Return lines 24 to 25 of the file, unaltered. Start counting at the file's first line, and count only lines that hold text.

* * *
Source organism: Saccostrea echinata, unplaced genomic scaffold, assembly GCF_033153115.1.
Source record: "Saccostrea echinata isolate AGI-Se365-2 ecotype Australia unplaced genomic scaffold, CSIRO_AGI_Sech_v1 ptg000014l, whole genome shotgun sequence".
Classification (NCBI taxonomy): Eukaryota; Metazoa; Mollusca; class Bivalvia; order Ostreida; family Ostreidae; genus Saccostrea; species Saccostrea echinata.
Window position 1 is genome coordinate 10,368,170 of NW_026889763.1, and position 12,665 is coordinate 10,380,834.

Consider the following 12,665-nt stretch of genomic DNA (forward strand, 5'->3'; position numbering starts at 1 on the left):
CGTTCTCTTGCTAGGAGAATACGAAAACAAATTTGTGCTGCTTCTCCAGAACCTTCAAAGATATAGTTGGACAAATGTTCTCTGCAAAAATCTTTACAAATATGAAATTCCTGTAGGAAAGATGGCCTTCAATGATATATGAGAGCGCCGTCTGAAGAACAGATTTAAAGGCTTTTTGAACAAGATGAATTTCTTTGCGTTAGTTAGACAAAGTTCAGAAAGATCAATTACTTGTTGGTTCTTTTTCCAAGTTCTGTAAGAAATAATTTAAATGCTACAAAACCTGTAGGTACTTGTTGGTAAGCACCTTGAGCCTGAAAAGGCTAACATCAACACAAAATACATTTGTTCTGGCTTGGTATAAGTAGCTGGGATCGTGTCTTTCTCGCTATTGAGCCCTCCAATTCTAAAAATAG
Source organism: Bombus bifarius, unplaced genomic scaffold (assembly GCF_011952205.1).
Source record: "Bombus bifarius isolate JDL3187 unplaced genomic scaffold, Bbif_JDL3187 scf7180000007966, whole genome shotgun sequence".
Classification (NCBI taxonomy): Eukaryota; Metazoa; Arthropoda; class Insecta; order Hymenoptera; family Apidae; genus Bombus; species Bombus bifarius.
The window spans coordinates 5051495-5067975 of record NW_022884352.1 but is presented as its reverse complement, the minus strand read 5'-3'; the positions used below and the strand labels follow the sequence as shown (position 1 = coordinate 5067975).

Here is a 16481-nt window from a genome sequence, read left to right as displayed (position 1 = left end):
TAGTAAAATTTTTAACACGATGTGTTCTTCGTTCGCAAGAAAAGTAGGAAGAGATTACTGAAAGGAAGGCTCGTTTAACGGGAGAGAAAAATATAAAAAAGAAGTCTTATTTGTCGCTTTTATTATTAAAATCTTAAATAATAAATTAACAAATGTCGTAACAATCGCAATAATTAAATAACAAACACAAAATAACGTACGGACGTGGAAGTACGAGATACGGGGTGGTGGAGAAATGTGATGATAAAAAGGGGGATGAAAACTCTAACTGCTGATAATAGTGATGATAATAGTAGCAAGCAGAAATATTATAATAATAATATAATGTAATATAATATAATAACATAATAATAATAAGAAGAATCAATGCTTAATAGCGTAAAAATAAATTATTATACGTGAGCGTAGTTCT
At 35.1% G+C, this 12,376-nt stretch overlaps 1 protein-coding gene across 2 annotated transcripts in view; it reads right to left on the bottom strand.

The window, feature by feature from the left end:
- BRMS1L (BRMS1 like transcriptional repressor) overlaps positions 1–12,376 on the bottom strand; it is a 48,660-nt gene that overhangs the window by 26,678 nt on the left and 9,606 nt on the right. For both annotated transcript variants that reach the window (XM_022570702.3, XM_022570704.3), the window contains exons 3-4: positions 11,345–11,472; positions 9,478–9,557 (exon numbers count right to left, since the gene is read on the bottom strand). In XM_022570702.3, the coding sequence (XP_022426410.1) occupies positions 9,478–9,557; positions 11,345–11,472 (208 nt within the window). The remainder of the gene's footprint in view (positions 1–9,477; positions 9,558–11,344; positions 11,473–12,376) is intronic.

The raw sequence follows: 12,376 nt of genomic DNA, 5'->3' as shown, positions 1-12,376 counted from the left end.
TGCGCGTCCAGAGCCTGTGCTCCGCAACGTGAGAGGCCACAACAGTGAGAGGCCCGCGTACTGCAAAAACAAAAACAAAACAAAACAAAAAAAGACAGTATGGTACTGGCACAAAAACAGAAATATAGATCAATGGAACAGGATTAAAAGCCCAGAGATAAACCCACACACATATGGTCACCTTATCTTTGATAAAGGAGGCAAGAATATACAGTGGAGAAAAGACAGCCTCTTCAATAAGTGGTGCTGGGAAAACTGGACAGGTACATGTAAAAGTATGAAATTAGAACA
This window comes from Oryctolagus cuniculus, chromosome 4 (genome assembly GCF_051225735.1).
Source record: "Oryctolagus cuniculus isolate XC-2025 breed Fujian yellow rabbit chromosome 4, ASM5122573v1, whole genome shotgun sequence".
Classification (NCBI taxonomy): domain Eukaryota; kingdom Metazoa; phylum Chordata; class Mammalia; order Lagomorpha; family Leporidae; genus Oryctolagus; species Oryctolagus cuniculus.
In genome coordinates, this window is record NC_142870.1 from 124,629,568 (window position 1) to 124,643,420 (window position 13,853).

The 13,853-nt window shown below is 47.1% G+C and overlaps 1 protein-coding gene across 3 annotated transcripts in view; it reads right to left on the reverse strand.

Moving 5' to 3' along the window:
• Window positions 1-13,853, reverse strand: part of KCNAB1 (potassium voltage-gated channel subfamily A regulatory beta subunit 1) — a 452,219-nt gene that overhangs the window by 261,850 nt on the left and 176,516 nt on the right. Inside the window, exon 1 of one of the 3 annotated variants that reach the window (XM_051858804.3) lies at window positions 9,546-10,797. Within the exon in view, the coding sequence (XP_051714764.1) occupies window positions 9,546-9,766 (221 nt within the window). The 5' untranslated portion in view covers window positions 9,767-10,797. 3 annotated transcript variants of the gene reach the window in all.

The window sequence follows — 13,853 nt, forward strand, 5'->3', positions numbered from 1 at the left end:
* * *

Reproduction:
• Window positions 1-13,853, reverse strand: part of KCNAB1 (potassium voltage-gated channel subfamily A regulatory beta subunit 1) — a 452,219-nt gene that overhangs the window by 261,850 nt on the left and 176,516 nt on the right. Inside the window, exon 1 of one of the 3 annotated variants that reach the window (XM_051858804.3) lies at window positions 9,546-10,797. Within the exon in view, the coding sequence (XP_051714764.1) occupies window positions 9,546-9,766 (221 nt within the window). The 5' untranslated portion in view covers window positions 9,767-10,797. 3 annotated transcript variants of the gene reach the window in all.

The window sequence follows — 13,853 nt, forward strand, 5'->3', positions numbered from 1 at the left end: